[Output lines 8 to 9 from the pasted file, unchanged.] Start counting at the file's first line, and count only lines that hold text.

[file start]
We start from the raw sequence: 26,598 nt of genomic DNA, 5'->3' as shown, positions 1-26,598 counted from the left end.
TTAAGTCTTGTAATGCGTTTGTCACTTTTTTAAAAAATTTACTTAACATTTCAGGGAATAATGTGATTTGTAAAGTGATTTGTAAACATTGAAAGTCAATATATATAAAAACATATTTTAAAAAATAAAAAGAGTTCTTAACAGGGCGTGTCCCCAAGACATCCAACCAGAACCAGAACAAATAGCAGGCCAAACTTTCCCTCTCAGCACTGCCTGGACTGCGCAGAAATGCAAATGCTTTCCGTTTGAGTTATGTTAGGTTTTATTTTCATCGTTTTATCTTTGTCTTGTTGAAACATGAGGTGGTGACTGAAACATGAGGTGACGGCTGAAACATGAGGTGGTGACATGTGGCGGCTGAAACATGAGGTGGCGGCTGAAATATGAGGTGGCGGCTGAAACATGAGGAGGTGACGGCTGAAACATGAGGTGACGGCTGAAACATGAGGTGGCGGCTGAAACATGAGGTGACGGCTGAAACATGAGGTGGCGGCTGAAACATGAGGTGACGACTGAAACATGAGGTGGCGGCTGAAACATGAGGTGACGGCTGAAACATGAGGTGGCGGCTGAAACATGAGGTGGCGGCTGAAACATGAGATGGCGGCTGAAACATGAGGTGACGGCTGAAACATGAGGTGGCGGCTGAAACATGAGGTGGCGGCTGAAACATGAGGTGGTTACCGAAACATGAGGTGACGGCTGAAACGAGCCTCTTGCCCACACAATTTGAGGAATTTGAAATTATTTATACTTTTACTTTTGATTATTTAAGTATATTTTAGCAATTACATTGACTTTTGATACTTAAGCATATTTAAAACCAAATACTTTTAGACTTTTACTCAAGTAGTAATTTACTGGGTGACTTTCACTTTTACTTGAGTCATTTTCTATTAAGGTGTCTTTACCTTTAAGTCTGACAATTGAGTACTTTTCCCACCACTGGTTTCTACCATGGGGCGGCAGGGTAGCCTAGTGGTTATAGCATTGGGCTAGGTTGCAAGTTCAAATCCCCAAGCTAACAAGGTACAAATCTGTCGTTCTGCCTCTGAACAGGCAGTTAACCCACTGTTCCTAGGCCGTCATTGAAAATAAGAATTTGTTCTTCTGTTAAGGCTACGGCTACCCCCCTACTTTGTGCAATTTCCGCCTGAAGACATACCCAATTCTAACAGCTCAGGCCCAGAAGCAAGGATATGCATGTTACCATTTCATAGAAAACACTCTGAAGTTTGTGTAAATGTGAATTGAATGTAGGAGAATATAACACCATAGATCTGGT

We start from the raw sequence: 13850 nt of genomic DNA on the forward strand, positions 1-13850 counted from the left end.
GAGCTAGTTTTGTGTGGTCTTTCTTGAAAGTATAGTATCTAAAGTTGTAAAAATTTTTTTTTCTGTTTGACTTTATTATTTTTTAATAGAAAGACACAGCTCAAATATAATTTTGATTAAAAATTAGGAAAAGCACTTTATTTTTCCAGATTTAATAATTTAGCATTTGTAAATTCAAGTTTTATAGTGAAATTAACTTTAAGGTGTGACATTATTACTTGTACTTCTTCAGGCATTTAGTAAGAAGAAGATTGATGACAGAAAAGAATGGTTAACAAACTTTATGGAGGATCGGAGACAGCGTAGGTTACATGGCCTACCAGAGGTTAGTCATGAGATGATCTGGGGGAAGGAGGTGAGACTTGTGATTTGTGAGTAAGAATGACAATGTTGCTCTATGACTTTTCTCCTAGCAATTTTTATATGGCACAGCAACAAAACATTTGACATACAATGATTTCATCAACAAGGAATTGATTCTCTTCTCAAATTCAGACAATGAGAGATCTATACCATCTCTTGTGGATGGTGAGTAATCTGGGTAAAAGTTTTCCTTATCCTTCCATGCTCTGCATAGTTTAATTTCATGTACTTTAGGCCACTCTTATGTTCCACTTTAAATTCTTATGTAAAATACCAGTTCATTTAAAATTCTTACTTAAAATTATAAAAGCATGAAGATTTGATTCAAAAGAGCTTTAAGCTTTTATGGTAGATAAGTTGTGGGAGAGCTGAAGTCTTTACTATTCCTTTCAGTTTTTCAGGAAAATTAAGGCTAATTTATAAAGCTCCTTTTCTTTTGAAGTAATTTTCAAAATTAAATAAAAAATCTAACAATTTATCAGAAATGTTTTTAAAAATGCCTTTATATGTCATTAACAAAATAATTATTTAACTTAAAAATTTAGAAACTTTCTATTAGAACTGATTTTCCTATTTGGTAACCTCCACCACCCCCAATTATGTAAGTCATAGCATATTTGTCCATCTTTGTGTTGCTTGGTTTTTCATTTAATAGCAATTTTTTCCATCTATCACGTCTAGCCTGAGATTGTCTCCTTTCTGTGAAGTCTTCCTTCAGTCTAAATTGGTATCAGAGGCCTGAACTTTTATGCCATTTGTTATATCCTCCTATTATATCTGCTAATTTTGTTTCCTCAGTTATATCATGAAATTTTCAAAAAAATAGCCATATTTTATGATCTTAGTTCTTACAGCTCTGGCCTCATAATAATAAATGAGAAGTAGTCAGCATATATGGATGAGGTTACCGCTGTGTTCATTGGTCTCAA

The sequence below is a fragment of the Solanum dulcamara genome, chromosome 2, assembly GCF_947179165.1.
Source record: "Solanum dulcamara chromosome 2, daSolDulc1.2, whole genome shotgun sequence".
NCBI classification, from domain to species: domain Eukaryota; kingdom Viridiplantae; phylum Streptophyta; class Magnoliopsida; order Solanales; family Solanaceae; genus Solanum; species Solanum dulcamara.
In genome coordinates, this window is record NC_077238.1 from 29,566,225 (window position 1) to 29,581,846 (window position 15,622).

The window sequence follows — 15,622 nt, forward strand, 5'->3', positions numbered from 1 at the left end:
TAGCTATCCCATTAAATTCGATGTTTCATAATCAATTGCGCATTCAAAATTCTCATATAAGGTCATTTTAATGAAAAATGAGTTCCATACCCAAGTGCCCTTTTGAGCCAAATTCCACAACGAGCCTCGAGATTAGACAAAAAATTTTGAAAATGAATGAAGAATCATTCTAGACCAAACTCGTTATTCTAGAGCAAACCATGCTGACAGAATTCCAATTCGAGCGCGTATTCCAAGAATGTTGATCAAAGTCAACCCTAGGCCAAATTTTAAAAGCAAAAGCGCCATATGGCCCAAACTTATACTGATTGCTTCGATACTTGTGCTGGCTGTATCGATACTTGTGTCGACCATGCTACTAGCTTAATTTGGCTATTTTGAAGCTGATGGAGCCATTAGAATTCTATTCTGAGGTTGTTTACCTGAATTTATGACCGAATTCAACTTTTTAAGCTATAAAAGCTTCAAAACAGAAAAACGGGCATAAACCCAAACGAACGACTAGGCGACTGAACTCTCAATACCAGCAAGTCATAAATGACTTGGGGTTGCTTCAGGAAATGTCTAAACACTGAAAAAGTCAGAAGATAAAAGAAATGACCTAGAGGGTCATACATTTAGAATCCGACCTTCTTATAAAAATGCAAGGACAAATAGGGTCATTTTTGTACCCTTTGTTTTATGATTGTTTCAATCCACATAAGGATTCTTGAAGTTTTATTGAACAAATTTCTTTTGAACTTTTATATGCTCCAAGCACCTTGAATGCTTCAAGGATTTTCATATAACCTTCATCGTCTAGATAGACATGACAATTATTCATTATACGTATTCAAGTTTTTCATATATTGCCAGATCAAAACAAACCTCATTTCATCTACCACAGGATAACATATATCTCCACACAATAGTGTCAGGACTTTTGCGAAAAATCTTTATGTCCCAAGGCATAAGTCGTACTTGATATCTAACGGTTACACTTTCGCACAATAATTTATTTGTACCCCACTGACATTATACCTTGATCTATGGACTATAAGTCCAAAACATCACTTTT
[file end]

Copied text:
In genome coordinates, this window is record NC_077238.1 from 29,566,225 (window position 1) to 29,581,846 (window position 15,622).

The window sequence follows — 15,622 nt, forward strand, 5'->3', positions numbered from 1 at the left end: